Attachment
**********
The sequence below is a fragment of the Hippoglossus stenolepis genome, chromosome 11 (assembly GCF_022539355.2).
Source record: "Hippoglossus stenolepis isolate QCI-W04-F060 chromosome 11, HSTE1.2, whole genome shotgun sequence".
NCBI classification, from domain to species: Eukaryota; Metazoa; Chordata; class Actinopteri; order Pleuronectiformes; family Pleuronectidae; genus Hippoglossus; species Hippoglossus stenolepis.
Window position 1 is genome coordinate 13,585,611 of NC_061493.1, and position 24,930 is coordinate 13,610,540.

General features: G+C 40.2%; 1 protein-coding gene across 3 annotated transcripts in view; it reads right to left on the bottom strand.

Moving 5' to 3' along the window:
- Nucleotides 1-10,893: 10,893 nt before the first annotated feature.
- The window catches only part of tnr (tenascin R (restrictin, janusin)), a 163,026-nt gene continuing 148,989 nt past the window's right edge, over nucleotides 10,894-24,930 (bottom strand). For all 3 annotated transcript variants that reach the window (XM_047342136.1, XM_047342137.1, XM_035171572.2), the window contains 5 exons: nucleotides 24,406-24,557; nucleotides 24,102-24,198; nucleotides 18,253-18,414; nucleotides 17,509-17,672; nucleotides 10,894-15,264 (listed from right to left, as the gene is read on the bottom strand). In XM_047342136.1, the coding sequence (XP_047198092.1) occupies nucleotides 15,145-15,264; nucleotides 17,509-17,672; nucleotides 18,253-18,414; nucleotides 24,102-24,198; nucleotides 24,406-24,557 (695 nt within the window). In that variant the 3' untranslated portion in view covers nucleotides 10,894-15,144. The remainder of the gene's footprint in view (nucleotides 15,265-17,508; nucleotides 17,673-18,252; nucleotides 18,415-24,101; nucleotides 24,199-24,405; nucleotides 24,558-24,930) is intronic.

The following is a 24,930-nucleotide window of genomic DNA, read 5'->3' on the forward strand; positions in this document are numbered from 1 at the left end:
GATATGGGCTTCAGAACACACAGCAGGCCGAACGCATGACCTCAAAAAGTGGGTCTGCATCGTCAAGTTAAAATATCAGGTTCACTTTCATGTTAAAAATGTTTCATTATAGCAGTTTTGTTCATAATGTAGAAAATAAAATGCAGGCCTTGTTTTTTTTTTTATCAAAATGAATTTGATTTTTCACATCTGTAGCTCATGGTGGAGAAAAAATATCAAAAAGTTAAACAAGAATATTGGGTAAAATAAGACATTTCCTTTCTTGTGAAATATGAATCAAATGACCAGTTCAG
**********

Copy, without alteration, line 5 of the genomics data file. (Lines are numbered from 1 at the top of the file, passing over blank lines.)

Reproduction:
General features: G+C 40.2%; 1 protein-coding gene across 3 annotated transcripts in view; it reads right to left on the bottom strand.